“All money raised from alumni donations goes entirely towards funding student-facing projects. These include scholarships, hardship grants, care leaver bursaries, internships and supporting elements of the entrepreneurship programme.

“The university takes data protection very seriously and regularly reviews its policies to ensure they are in line with best practice.

“The university’s alumni and friends privacy policy is published on its website and it details how the university may use information about its alumni, including in connection with fundraising activity, and outlines instances in which the university may share data with external companies. Alumni are able to opt out at any time should they wish.”

The Fundraising Regulator told The River it is committed to help universities make positive changes in the way they handle personal data, ahead of new laws which will come in force from May 2018.

Sam Barnett, from the Fundraising Regulator, said: “As exempt charities, universities have a responsibility to maintain public trust. This includes obeying a legal duty to inform someone if their personal data is being processed, and to respect the rights of individuals who do not want their data to be used for direct marketing or fundraising.

“New laws coming into force next May, the General Data Protection Regulation, give individuals new rights over how their personal information is used so universities and charities must review how they use personal data.”

The Institute of Fundraising (IoF) backed the universities’ practice explaining that the research was an important part of fundraising.

IoF head of policy, Daniel Fluskey, said: “Time and again, evidence shows that individuals want and expect that fundraisers have an understanding about them and so are able to ask for their support in the right way, tailored to their interests and ability to donate.

“The only way that this sort of excellent fundraising is possible is through research.”

The Council for Advancement and Support of Education (CASE) that works with the university “best practice” for fundraising also supported the institutions.

Tricia King, CASE vice president, said: “In our experience universities take the privacy of their alumni and other philanthropists very seriously.”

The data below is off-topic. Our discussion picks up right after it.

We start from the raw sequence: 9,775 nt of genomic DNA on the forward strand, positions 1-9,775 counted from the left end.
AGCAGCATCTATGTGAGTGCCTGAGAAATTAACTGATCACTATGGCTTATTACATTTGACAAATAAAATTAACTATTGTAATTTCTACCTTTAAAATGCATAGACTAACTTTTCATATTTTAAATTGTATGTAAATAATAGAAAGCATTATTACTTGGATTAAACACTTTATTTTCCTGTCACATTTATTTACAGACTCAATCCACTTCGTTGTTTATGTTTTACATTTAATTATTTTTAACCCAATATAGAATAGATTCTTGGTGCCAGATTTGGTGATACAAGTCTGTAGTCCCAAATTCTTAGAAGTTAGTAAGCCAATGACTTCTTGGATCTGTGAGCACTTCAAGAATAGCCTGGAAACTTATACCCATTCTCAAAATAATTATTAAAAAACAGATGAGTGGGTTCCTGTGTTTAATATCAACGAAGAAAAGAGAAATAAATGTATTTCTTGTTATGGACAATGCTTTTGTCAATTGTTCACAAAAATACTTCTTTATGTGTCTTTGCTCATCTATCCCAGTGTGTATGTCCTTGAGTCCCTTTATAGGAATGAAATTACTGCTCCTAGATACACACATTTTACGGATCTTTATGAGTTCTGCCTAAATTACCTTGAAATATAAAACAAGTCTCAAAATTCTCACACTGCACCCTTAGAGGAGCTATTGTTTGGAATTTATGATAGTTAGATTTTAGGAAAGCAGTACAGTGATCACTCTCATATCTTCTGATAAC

KU students are hired as fundraisers which requires them to call alumni and ask for donations after outlining the University’s projects.

Through telephone campaigns started in 2007 and running twice a year, Kingston has raised more than £1m.

In the Spring of 2017, the alumni donated £83,965 with the money used to fund bursaries and scholarships.

Kingston said that the money raised was used to help students from a low socio-economic background.

One of the firms hired by some of the universities to investigate their alumni’s finances is called Prospection for Gold and among its services offers “research, wealth screening and consultancy to make fundraising effective and successful”.

Director of Business Development Kerry Rock said: “For twenty years we have helped charities and not for profit organisations research their supporters so they can build relationships and work together better. There is nothing secretive or hidden about this and there cannot be many alumni who do not expect their university to ask them for a gift later in life.

“The research we do is lawful. The UK’s robust data protection laws ensure that everyone’s personal data is managed fairly and proportionately.”

The Department for Education said: “Fundraising must be done in line with the law. An individual’s personal data is protected by statute, and I understand the Information Commissioner, as the responsible regulator, is looking into this issue.”